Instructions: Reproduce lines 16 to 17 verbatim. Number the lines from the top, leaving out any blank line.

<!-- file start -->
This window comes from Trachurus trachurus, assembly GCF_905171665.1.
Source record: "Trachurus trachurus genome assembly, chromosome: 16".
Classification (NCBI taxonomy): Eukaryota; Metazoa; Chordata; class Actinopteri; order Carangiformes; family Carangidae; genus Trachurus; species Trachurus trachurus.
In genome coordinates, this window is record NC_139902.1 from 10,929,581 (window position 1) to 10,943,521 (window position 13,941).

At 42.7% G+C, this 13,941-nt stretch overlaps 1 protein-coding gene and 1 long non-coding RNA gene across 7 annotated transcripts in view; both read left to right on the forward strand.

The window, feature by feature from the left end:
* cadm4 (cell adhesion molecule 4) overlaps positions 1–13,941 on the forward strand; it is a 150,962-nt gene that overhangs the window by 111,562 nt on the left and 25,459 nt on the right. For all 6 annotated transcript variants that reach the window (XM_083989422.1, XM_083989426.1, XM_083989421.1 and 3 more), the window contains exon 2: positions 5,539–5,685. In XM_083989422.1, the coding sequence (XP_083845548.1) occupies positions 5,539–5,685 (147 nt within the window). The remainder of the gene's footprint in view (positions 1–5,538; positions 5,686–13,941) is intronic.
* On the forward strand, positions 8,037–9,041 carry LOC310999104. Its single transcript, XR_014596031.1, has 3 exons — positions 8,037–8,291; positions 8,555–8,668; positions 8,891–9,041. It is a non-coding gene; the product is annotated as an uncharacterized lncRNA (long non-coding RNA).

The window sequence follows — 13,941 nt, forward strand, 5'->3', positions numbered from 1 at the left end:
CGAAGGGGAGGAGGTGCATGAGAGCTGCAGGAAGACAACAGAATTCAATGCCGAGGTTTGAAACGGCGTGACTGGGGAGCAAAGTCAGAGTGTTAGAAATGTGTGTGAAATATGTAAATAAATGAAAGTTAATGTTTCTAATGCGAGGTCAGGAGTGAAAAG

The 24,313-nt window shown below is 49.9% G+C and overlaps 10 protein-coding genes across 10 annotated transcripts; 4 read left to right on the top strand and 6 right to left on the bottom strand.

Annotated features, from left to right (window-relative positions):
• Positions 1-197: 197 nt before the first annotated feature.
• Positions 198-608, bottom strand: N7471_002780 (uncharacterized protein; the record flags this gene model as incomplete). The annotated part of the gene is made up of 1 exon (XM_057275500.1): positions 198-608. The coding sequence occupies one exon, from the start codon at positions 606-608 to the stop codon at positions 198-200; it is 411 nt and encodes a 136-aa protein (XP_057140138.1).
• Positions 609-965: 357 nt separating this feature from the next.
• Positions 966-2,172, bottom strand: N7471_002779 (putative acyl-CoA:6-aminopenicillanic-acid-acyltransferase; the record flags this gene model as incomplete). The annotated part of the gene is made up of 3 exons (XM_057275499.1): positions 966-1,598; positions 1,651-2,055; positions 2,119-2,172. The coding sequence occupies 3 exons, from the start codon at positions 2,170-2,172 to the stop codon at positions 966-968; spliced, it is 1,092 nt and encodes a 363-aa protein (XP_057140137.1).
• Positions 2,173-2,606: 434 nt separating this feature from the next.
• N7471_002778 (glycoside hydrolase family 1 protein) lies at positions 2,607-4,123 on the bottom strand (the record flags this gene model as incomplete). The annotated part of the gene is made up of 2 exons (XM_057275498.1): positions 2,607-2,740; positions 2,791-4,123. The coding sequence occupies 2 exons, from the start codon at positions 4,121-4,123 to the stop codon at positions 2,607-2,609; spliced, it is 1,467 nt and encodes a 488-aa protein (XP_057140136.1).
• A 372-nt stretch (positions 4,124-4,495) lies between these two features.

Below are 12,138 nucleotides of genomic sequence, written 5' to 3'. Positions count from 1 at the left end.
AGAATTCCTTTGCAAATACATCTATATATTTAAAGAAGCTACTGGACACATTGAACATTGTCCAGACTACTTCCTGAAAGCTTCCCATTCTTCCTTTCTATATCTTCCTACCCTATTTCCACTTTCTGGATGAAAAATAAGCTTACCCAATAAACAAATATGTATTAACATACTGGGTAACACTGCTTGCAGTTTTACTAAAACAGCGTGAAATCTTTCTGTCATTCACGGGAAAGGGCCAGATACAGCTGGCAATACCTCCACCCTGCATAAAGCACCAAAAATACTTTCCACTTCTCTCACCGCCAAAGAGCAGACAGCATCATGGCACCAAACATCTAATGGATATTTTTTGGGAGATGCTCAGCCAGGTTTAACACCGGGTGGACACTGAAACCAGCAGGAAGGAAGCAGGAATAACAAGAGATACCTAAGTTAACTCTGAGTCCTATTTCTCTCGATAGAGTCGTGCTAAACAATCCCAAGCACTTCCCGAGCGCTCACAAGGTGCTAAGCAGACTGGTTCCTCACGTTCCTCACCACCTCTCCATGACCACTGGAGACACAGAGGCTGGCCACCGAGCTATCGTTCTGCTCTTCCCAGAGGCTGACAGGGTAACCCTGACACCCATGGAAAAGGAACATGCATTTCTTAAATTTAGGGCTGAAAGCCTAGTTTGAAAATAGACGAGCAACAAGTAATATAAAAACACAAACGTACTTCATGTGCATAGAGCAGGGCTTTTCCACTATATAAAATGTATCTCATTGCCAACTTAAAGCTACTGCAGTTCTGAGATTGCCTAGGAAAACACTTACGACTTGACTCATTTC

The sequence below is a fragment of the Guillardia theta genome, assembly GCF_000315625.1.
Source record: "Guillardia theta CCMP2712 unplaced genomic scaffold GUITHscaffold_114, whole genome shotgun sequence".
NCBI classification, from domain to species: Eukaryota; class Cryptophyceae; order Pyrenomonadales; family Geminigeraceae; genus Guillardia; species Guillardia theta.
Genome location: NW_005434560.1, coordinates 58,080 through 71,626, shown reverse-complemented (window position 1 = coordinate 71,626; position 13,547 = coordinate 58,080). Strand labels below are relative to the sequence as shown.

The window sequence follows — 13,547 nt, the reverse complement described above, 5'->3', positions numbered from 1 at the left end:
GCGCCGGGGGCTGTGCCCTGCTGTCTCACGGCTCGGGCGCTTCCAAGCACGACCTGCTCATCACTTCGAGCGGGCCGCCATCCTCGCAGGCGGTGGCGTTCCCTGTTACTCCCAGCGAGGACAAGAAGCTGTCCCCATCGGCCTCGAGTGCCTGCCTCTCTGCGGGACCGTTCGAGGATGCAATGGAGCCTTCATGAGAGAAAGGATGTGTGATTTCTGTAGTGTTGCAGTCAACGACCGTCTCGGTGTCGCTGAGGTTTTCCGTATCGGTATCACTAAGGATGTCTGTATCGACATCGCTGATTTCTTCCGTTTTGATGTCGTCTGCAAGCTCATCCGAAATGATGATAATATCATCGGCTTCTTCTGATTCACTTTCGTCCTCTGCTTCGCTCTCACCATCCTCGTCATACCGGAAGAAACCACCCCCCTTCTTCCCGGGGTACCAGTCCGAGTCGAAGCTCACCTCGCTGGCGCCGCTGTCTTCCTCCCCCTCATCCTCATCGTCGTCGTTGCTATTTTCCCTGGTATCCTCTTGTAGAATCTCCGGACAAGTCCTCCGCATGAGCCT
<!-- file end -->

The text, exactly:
• Positions 966-2,172, bottom strand: N7471_002779 (putative acyl-CoA:6-aminopenicillanic-acid-acyltransferase; the record flags this gene model as incomplete). The annotated part of the gene is made up of 3 exons (XM_057275499.1): positions 966-1,598; positions 1,651-2,055; positions 2,119-2,172. The coding sequence occupies 3 exons, from the start codon at positions 2,170-2,172 to the stop codon at positions 966-968; spliced, it is 1,092 nt and encodes a 363-aa protein (XP_057140137.1).
• Positions 2,173-2,606: 434 nt separating this feature from the next.